In government shutdown, McCaskill, Blunt have different definitions of “essential” staff

A sign posted on the window of Sen. Claire McCaskill's Washington, D.C., office says they are closed due to the government shutdown.

A sign posted on the window of Sen. Claire McCaskill’s Washington, D.C., office says they are closed due to the government shutdown.

– As the doors were being closed at the offices of Democratic U.S. Sen. Claire McCaskill, her Republican counterpart offered a different message: We’re open for business.

On the first day of the first government shutdown in 17 years, U.S. Sen. Roy Blunt opted to keep his entire staff on duty, while McCaskill put all but five of her staff on furlough, deeming the rest “non-essential.”

“In the absence of FY 2014 appropriations or a continuing resolution for the Legislative Branch, Senator McCaskill’s office has been forced to close effective October 1, 2013,” reads a sign posted on the window of her Washington office.

Blunt, a member of Senate Republican leadership, opted to keep his offices open.

“As Missourians’ representative in the Senate, Senator Blunt is responsible for protecting his constituents’ constitutional rights — including their right to ‘petition the government for a redress of grievances.,'” said Blunt spokeswoman Amber Marchand. “Senator Blunt believes each function of his office originates in the Constitution, so all staff is essential.”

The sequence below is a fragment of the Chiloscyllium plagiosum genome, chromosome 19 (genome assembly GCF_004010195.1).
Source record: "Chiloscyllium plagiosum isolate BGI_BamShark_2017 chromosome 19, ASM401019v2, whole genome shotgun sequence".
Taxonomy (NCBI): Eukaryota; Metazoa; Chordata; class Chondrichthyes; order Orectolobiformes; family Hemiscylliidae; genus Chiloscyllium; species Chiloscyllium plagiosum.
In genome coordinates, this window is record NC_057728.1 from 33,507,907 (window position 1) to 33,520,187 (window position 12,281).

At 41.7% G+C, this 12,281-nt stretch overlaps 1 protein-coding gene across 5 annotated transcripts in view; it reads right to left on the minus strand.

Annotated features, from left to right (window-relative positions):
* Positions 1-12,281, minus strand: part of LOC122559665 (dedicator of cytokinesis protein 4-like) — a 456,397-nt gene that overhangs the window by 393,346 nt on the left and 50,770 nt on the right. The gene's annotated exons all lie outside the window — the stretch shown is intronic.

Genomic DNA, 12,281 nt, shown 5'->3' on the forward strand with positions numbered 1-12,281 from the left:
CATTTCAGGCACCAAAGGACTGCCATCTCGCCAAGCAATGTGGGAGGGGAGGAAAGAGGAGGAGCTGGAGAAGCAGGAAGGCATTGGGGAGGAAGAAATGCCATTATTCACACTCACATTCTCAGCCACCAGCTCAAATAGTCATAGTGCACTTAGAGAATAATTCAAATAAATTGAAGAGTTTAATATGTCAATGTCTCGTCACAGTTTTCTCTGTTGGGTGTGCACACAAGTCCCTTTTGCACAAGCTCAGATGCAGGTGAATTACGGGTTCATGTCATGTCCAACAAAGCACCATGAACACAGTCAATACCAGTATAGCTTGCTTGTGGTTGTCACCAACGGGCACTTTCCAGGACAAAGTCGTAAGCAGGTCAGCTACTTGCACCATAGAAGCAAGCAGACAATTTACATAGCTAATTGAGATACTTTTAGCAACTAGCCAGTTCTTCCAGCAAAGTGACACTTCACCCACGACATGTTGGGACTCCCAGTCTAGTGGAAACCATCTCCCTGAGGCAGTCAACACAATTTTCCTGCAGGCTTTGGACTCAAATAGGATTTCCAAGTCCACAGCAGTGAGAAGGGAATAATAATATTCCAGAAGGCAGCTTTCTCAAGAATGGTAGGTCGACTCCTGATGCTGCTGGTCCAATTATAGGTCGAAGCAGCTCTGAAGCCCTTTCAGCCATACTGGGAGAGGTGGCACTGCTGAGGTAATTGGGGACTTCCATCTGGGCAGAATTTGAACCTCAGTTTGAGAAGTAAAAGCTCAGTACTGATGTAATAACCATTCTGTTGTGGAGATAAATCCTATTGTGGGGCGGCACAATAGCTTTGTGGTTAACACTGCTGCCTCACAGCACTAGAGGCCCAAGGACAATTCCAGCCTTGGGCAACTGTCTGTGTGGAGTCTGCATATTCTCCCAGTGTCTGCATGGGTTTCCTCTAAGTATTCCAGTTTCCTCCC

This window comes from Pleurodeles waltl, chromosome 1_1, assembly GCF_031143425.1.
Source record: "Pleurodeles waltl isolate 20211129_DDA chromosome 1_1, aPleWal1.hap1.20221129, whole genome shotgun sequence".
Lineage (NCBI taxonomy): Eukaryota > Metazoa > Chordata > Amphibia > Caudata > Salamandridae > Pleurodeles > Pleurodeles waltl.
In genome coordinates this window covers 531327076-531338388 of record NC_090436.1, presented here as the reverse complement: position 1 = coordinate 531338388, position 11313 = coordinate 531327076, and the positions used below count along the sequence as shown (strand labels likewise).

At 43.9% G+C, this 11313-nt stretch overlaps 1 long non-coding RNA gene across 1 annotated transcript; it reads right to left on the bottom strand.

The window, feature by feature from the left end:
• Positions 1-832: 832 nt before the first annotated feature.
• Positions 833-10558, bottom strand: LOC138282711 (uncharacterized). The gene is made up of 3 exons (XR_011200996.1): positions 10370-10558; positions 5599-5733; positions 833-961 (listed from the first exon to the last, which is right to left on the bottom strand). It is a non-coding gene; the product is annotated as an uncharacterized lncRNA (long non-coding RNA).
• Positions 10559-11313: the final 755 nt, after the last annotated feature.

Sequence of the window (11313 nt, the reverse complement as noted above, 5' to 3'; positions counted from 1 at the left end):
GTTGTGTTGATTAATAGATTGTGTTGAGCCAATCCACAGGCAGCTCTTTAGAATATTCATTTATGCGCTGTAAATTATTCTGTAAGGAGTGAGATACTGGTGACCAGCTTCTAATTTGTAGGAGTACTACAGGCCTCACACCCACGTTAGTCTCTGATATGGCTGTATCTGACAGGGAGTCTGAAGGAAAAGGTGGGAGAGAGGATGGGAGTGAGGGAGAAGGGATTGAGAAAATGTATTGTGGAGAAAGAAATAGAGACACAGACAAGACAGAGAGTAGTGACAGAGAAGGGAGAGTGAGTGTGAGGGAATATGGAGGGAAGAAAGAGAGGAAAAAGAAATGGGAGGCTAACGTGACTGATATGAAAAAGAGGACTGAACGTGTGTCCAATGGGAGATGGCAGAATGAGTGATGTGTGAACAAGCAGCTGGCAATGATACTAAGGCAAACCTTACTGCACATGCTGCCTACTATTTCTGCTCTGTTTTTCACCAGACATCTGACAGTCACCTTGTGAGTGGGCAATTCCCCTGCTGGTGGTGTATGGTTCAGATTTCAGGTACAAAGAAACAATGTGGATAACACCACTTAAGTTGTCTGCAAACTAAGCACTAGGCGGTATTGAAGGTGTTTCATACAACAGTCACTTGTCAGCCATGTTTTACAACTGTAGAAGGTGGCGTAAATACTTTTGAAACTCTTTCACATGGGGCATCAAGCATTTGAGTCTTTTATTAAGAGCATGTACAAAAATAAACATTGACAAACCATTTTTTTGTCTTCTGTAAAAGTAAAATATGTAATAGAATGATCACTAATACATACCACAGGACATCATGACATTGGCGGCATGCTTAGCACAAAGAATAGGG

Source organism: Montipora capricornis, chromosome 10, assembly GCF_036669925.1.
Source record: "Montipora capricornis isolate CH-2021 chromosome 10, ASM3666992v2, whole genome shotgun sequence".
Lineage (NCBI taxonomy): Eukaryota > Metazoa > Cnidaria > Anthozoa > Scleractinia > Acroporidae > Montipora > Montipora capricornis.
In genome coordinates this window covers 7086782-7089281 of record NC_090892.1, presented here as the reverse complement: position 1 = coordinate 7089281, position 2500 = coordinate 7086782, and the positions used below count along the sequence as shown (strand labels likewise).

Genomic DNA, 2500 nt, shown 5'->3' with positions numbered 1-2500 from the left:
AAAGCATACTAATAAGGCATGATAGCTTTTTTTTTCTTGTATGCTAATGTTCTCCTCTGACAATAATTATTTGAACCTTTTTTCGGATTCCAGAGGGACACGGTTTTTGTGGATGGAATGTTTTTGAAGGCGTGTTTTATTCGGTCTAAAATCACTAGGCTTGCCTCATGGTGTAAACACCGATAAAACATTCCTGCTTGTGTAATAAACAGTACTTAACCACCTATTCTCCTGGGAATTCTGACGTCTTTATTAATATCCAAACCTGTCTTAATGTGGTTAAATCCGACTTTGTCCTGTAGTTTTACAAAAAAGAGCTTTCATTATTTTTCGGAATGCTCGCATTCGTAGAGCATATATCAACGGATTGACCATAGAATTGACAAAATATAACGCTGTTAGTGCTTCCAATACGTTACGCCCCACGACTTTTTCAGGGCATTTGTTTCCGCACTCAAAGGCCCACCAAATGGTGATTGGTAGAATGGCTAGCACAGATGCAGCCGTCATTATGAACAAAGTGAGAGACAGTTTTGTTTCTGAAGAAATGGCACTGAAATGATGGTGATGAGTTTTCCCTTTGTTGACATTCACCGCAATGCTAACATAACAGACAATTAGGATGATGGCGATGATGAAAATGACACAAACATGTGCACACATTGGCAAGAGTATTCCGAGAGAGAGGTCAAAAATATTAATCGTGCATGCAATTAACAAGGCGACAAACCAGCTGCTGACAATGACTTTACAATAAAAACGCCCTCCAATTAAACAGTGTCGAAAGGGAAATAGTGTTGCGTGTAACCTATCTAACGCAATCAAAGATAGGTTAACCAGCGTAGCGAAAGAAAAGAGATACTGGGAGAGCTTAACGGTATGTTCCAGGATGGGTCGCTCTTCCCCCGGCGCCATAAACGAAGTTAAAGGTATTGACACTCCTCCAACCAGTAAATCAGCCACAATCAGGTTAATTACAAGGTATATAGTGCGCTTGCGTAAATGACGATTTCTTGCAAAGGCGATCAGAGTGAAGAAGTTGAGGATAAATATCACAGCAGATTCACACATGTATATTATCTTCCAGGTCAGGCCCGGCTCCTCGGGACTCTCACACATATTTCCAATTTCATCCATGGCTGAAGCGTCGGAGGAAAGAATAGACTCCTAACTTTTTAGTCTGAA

McCaskill closed her district offices and trimmed her Washington, D.C., staff back to just five members – her legislative director, legislative assistants for finance and the budget, a scheduler, and a communications assistant. The rest of her staff – including her chief of staff, communications director, and constituent caseworkers – were sent home and will likely not be called back until a deal is reached to fund the government.

Members of Congress get discretion over the pay in their own offices, leading to inconsistency among the members of the Missouri congressional delegation. In addition to McCaskill, Rep. Blaine Luetkemeyer, R-St. Elizabeth, closed his office, blaming the Senate for inaction. 

“As a result of the Senate’s intransigence, I have no choice but to furlough much of my staff and shutter my district offices until this situation is resolved,” he said in a statement. “We sincerely regret any inconvenience this will cause the hard-working folks of the Third District who deserve prompt and thorough constituent service from our office.”

Meanwhile, other members opted to keep their offices running.

“Despite the government shutdown, all of my staff will be working, both in my district offices and in Washington, D.C.,” Rep. Sam Graves, R-Kansas City, said in a statement. “I was elected to serve the people of Missouri’s Sixth District, and my staff is here to work on your behalf.”

While staff pay is discretionary, pay for members of Congress is constitutionally required. Reps. Ann Wagner, R-St. Louis, and Jason Smith, R-Salem, said on Twitter they have pledged to not accept their congressional salaries until the government is reopened.